Sermon Series: What Do We Do Now? Part III ~ Simeon Says ~ May 19, 2019 ~ Acts 2:36-41
We’re in the third week of my sermon series “What Do We Do Now?” and the premise is oftentimes, when we’re all excited about coming to the Lord in faith and confessing our sins to Him, and inviting Him into our heart; and then we become Christians; after that’s all over, we kind of wonder to ourselves, “What’s next? What do I do now?”
Well, the first week of the sermon series I suggested one of the first things we should do is evangelize, tell other people about this wonderful opportunity you have to come to faith in Jesus Christ, and what it can do for your life. Second week I said be prepared, be ready, and say yes when God calls you to do something for Him, whatever it may be, wherever it may be: in church, at work, in school, at home, wherever. When God calls, say yes!
This morning we begin in Acts 2:36. The believers are waiting in the upper room in Jerusalem as they were instructed to do, when the Holy Spirit comes upon them and all of a sudden, they begin speaking other languages. People in Jerusalem who were there at the time all of a sudden heard their native tongue from people who didn’t know how to speak their native tongue. It would be like if all of a sudden, I started speaking Lithuanian. I don’t know a lick of Lithuanian! (Oh, wait a minute, I do know “Į sveikatą!” which means God bless you, it’s on my coffee cup. That’s it.) But if all of a sudden, I became fluent in Lithuanian or Italian or Polish, something happened. So, they hear these languages that they’re familiar with spoken by people who didn’t know them previously. Peter then steps before the crowd, goes outside, and he says this… would you please join me in the unison prayer as we prepare to study the Word of God. Let us pray.
Lord, upon the pages of this book is Your story. It is also our story. Open our eyes that we may see, our ears that we may hear, our minds that we may understand, and our hearts that they may be transformed. In Jesus’ name. Amen.
So, Peter stands up and he says:
“So let everyone in Israel know for certain
that God has made this Jesus, whom you crucified, to be both Lord and Messiah!”
Peter’s words pierced their hearts, and they said to him and to the other apostles, “Brothers, what should we do?”
Peter replied, “Each of you must repent of your sins and turn to God, and be baptized in the name of Jesus Christ for the forgiveness of you sins. Then you will receive the gift of the Holy Spirit. This promise is to you, to your children, and to those far away – all who have ever been called by the Lord our God.” Then Peter continued preaching for a long time, strongly urging all his listeners, “Save yourselves from this crooked generation!”
Those who believed what Peter said were baptized and added to the church that day – about 3,000 in all.
Now, Peter all of a sudden starts preaching boldly. This is not insignificant; we should not just blow by this too quickly. The apostles were hiding in the upper room. They had just witnessed the man they believed to be the Messiah as He was beaten, as He was whipped, as He was scourged, as He was led away to Calvary, nailed to a cross, crucified, and died; and they knew they could be next. So, they’re in that upper room scared out of their minds, and then all of a sudden, being fearful of being a follower of Jesus, Peter steps out and starts preaching boldly about the gospel, and about Jesus! So, this is a point where a lot of us as believers could make an argument to non-believers. It’s called “apologetics,” it’s called explaining the faith to people who have doubt. If someone was wondering if this whole Jesus thing was real, or if the whole Bible story is real, you might hit them with this story and say, “You know what? Peter and the apostles were hiding, afraid for their lives in the upper room, and then all of a sudden Peter’s out on the deck preaching boldly the gospel of Jesus Christ. What happened? Someone who’s afraid to be captured to someone who’s preaching the gospel boldly in front of people, not caring.” We think it’s the Holy Spirit. But we cannot deny, something happened. From one point to another, it was 180 degrees. Well, he steps out there and he says, “Let everyone in Israel know for certain that God has made this Jesus, whom you crucified, to be both Lord and Messiah.”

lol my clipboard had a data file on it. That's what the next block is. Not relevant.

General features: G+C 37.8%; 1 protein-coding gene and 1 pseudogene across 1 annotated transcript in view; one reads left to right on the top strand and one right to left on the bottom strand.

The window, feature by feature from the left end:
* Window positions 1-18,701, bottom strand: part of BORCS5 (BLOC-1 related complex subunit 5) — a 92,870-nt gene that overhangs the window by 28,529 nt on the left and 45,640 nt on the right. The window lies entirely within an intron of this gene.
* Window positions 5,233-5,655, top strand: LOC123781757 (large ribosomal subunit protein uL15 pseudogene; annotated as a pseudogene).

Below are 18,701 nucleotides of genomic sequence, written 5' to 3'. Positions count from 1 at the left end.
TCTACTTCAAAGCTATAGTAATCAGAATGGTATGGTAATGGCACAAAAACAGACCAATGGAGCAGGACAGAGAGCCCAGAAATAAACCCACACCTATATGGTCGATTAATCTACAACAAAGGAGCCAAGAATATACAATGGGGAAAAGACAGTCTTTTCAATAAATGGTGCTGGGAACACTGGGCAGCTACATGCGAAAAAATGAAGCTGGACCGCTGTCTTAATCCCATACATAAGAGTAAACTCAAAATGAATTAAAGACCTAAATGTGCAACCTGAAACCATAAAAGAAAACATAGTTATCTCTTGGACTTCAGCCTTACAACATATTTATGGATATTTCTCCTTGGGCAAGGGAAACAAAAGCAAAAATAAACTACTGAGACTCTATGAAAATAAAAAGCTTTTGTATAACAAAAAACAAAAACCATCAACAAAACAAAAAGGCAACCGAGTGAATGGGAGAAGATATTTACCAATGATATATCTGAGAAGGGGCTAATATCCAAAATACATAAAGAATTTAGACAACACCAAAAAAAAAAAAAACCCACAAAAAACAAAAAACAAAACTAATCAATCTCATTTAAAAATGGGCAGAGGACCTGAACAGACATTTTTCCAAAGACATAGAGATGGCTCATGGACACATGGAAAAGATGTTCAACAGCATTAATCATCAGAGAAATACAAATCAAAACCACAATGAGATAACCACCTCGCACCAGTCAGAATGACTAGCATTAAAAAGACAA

Ouch. This is not “believe in Jesus and you will have peace, joy, love, fulfillment, and lasting happiness!” No. He says, “you crucified Him!” That’s harsh. But there’s an important point here in what he says. I’ll explain it this way: I do not know Mel Gibson personally. I’ve seen a lot of his films; I think he’s a great actor and director. But I also know, years ago, in a state of intense inebriation, he said a few things that were unkind. But I don’t know Mel Gibson’s heart, because I don’t know Mel Gibson personally. I do know that he made an absolutely amazing film in 2004, called “Passion of the Christ” and if you have not seen that film, I really encourage every believer to watch that movie at least once. I know there’s a couple of places in there where it’s difficult to watch the screen, but it’s worth it, at least once. To see visually, on screen what Christ went through on our behalf is life-changing in my opinion.